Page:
The Habs are in optimal position for the postseason. Leading the Northeast places them second in the conference, which today would lead to a first round matchup with the Boston Bruins. Of course much could change in the next month. The Habs could get overtaken by the Senators, dropping them (probably) to fifth, behind the three conference leaders and the Pittsburgh Penguins. The Bruins also could get overtaken by a number of teams behind them, notably the Flyers, Panthers or Sabres. Or they could drop out of playoff contention altogether.

But here's hoping that the status quo stays. Here's their record versus the Bruins and other possible first round matchups, with average goals for and against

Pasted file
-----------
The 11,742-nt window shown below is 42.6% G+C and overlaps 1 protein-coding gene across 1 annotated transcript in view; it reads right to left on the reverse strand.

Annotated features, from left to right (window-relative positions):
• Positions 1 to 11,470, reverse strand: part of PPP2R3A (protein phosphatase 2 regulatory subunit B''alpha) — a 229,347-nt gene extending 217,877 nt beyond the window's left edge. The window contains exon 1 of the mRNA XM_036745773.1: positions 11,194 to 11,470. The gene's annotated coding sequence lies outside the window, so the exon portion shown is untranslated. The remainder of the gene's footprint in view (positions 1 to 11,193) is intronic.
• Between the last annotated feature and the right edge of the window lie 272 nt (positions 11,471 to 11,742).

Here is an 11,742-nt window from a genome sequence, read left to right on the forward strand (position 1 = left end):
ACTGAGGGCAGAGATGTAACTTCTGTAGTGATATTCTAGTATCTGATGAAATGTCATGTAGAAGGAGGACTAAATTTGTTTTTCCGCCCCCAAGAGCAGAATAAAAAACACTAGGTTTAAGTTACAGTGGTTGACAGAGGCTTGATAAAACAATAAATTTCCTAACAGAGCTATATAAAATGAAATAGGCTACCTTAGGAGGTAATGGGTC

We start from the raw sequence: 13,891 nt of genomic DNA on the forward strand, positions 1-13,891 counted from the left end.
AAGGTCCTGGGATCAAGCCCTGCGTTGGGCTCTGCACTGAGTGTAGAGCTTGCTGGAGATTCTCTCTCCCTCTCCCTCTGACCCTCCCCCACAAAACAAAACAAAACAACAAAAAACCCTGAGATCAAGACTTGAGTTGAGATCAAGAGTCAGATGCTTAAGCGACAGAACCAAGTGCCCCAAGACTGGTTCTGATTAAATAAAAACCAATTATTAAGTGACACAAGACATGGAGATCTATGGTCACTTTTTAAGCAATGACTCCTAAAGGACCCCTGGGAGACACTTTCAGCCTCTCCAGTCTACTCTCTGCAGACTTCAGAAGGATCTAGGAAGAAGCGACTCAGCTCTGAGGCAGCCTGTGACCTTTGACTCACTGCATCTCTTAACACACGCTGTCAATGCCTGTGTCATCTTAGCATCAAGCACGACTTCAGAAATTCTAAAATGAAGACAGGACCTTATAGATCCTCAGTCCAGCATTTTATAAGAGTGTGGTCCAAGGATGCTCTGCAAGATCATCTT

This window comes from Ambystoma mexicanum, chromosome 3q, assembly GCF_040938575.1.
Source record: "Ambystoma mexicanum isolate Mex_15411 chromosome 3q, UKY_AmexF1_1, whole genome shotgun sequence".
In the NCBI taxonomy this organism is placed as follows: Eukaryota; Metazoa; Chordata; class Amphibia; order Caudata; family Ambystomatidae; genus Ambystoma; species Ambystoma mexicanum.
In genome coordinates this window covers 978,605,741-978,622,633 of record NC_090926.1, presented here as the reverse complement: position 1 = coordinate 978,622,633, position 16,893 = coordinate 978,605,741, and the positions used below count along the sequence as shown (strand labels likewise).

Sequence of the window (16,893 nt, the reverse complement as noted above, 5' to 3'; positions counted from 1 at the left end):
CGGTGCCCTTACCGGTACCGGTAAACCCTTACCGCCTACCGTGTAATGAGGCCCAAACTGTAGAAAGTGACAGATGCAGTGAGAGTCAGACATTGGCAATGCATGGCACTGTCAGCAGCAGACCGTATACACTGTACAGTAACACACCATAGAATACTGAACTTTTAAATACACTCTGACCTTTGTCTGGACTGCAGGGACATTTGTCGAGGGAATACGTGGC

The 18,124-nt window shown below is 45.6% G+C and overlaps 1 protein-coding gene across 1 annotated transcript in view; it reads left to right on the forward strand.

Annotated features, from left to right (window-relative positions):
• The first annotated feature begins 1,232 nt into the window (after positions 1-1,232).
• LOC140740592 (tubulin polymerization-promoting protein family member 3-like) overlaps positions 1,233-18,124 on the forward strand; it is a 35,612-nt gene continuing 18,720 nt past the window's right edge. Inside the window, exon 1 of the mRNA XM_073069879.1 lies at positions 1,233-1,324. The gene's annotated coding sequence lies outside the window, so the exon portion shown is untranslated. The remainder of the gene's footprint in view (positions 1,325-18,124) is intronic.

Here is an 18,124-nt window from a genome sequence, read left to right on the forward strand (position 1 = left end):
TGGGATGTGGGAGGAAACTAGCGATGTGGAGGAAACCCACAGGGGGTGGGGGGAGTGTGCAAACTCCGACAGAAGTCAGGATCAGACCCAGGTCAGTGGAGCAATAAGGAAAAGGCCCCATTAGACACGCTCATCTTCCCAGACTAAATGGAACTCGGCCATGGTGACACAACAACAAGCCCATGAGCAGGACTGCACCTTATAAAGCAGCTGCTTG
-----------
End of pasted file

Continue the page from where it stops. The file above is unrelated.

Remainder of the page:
Teams Record GF GA
Bruins 6-0 5.3 2
Penguins 2-2 2.75 3
Flyers 4-0 3.75 1.5
Sabres 3-3 2.5 2.5
Panthers 2-2 2.5 2
Senators 1-5 1.83 3.83
Hurricanes 1-3 3 3.5
Devils 2-2 2.5 2
Rangers 1-3 3.25 4.5

Of course, these are all regular season stats. The playoffs are completely different, where defense and rugged play win games. Just ask the Anaheim Ducks. The Habs have been getting by on their offense, ranking 2nd in the league in scoring but 13th in goals against. The latter has to improve if they want to go far this postseason.

Saturday, March 15, 2008

The aftermath

The trade deadline came and went, and the Habs shocked many by appearing to be selling rather than buying. Trading your #1 goaltender might lend itself to such an interpretation.

But of course there's much more to it than that. Cristobal Huet is an unrestricted free agent his upcoming offseason, and unless Carey Price showed he was incapable of taking on the #1 duties next season, Huet would not be re-signed. So why let him get away for nothing?

However, it seems like Gainey got almost just that in return: a second round draft pick ... in 2009.

So it's not really about Huet's impending departure either. It's more about the future, and it's imminent arrival.